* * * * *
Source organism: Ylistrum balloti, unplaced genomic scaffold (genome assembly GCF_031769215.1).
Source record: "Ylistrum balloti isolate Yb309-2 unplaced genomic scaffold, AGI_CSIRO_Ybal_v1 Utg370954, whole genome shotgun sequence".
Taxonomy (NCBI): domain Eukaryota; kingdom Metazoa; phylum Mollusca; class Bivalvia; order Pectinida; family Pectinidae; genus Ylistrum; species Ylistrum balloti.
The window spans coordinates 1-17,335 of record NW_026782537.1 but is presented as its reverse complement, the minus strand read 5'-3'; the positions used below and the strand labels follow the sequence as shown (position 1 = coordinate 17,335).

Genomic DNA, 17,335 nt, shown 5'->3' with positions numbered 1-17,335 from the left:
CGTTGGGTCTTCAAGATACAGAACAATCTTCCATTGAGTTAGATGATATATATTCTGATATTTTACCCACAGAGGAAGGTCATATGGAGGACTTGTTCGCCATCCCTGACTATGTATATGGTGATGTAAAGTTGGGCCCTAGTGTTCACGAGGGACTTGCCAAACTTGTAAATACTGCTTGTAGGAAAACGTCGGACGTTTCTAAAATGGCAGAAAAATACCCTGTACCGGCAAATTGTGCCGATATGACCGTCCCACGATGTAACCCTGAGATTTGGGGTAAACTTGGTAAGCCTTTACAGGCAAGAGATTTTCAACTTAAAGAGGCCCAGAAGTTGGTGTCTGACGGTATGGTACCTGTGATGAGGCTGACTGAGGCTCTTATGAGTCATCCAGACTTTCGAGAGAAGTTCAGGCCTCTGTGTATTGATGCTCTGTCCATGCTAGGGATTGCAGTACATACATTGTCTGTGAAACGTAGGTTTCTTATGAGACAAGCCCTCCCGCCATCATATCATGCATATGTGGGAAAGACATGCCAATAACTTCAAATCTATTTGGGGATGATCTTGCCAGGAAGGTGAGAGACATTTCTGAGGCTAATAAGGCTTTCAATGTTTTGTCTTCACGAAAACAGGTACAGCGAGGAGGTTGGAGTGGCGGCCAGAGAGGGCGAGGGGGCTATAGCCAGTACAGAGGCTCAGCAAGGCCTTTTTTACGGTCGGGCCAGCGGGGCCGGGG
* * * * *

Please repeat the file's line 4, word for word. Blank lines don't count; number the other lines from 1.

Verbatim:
The window spans coordinates 1-17,335 of record NW_026782537.1 but is presented as its reverse complement, the minus strand read 5'-3'; the positions used below and the strand labels follow the sequence as shown (position 1 = coordinate 17,335).